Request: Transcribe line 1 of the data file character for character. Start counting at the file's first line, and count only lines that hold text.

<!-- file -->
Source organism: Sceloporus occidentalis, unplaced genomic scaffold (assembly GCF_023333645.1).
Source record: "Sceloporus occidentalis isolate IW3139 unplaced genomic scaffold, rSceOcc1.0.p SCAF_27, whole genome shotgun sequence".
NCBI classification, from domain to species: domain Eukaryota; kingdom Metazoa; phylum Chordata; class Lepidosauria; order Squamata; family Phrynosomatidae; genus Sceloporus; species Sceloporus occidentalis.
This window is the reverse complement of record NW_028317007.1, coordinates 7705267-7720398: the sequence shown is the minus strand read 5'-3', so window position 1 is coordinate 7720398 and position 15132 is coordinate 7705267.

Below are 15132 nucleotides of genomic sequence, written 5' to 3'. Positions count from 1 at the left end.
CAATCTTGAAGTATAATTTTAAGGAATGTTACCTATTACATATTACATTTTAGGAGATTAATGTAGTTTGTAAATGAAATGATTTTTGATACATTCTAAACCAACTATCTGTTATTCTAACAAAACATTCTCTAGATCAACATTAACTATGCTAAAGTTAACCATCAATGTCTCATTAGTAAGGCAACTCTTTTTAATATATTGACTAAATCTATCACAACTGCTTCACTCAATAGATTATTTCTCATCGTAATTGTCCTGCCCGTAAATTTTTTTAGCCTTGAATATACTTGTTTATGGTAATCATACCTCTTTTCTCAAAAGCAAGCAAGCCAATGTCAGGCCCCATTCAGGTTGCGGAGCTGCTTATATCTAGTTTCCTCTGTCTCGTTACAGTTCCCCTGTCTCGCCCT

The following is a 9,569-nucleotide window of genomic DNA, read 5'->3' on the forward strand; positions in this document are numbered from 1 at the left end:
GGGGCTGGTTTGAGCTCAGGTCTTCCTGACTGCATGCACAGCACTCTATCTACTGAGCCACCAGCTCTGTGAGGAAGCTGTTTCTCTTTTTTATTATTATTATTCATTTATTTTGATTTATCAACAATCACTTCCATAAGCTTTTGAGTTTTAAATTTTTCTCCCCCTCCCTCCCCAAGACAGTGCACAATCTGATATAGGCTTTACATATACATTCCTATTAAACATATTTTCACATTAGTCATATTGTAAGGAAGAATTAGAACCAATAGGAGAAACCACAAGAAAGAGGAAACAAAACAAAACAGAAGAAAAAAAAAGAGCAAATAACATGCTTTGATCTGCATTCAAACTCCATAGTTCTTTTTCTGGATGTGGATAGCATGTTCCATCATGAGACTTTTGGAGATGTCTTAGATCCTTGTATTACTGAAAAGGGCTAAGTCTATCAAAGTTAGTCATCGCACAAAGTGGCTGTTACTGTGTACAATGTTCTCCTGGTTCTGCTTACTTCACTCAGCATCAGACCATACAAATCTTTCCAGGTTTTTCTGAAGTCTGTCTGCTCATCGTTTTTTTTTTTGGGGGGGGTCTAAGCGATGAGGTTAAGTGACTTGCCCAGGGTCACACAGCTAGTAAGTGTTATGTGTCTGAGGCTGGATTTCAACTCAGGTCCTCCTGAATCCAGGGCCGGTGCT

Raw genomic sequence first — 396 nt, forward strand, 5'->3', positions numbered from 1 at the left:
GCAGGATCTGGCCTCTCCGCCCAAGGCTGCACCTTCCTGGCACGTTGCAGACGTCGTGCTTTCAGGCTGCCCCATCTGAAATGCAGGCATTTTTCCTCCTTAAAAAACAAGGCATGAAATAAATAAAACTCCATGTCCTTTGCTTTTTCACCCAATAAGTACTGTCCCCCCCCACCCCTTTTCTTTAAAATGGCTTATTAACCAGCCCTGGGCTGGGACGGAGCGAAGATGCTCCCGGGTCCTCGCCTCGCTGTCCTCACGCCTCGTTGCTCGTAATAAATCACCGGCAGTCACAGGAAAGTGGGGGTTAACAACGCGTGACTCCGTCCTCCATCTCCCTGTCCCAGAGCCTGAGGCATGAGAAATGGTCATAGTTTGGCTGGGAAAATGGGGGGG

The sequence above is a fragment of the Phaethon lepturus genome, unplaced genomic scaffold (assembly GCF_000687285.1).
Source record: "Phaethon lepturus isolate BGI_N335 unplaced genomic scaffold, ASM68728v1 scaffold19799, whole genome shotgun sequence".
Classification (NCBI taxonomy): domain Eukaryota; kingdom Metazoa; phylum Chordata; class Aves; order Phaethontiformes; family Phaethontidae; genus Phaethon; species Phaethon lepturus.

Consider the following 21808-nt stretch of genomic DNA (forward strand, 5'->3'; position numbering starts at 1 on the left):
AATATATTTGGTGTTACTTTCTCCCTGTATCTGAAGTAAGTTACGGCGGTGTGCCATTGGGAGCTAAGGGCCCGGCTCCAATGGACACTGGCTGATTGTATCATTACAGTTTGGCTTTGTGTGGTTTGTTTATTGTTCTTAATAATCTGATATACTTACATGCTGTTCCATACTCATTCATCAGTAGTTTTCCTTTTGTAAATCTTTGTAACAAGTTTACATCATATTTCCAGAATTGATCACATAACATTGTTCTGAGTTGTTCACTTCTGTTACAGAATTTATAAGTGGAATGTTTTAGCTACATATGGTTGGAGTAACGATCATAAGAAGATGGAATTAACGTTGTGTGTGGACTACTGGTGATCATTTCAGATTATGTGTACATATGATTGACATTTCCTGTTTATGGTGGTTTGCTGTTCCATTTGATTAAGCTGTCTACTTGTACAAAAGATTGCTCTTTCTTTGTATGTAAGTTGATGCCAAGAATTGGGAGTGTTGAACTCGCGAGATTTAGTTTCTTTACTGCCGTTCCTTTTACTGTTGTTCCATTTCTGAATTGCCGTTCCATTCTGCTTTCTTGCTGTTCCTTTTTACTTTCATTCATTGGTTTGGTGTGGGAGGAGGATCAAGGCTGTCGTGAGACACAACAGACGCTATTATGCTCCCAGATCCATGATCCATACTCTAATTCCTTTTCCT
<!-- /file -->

Source organism: Sceloporus occidentalis, unplaced genomic scaffold (assembly GCF_023333645.1).